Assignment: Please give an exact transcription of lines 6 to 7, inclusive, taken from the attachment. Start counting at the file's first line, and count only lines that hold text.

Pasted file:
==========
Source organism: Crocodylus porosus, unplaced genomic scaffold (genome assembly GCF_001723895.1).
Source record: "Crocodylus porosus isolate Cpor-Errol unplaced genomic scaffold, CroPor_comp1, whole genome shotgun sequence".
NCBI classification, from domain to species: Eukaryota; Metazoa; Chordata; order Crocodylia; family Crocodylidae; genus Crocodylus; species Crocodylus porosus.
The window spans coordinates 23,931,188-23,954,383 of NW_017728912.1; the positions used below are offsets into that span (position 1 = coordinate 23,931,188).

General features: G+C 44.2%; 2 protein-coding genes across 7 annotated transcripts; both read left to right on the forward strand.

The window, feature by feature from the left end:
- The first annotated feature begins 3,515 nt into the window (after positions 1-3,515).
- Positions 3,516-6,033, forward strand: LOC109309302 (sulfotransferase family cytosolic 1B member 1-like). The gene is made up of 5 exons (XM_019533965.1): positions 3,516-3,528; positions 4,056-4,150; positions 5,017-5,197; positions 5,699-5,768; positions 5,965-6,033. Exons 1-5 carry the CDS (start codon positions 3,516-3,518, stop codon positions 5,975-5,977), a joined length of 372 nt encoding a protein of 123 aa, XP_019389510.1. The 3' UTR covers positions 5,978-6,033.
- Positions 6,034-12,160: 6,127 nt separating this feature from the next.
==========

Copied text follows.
The window, feature by feature from the left end:
- The first annotated feature begins 3,515 nt into the window (after positions 1-3,515).